They’re in over 6 million Texas homes. But if you want to get rid of them, you’ll have to pony up. We’re talking about smart meters — advanced electricity meters that communicate wirelessly with the grid. They've spread rapidly across the state since 2005, when the state legislature passed a law to fund and encourage the distribution of smart meters. Now they’re in 97 percent of Texas homes
in the deregulated electricity market, according to the Public Utility Commission of Texas. (In the non-competitive areas of the Texas market, Austin has smart meters installed throughout its area, while San Antonio is slowly expanding
smart meters in the city.)
But after some Texans (notably, the Alex Jones/Infowars crowd
) made their privacy and health concerns about smart meters vocal, the Public Utility Commission decided to give people a choice to stay out of the smart meter craze. “The customers who opt-out will have to pay the costs that will be incurred to be able to do that,” Public Utility Commissioner Ken Anderson told StateImpact Texas recently. “We also will be requiring those customers to acknowledge in writing that they understand they will be losing some benefits from not having the smart meters.”
Now that the rules have been figured out, some transmission companies are submitting proposals for how much they want to charge customers who opt out. It isn’t going to be cheap. If you’re in the competitive market of Texas (most of the state other than Austin, San Antonio and El Paso) choosing to opt out means you can be subject to a one-time or recurring fee, or both, totaling hundreds of dollars.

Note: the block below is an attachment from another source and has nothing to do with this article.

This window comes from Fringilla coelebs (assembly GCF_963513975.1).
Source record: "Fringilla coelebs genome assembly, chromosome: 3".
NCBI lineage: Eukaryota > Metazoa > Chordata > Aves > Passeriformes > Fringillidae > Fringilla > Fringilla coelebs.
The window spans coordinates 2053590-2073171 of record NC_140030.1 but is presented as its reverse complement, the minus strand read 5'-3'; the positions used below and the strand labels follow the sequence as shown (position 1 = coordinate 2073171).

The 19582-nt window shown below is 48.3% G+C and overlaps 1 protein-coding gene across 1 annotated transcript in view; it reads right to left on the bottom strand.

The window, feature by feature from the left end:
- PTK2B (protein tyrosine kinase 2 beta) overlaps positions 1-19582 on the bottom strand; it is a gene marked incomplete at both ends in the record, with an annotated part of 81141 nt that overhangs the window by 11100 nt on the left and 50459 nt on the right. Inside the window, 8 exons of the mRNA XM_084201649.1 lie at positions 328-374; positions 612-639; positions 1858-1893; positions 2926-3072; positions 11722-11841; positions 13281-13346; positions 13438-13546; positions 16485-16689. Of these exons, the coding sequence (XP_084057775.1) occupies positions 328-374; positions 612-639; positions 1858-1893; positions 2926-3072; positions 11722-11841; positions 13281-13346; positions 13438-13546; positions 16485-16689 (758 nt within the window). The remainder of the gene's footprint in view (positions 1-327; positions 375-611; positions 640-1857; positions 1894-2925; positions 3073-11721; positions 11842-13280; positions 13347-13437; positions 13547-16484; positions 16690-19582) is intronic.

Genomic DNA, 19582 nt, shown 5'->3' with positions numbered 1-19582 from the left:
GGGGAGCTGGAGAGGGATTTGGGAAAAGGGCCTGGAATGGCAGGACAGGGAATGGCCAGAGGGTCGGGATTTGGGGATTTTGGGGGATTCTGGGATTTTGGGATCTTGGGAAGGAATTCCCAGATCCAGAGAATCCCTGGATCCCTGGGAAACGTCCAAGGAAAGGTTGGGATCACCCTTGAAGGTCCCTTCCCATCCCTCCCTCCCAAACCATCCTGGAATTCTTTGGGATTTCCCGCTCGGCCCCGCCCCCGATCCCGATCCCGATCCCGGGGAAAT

Trade publication SNL Financial waded through
several filings with the Commission and here’s what they found: If you’re under American Electric Power in Central Texas, it could cost you more than $200 to stick with an old analog meter if a smart meter hasn't already been installed at your house. To come and replace a smart meter with an analog one will cost you even more, more than $300, plus $18 a month. If you’re an AEP customer in North Texas, it could cost you $356 to replace your smart meter with an old analog one, plus a recurring $35 monthly fee.
The list of charges goes on: Oncor could charge you more than $400 to have an analog meter instead of a smart meter installed; if you already have a smart meter, Oncor could charge you as much as $842, plus a monthly fee around $25. Other transmission companies like CenterPoint are proposing smaller one-time charges, but some of them with higher monthly fees.
The commission maintains that smart meters help utilities to respond to outages faster and allow both utilities and consumers to better track energy use
. Analog meters also require manual readings, unlike smart meters. That means a utility company has to visit your home each month to track your usage.
The Commission says that privacy and health concerns about smart meters are “unwarranted
,” and that they emit ”an RF signal that is at least ten times below the FCC standard and is considered safe for everyday exposure.”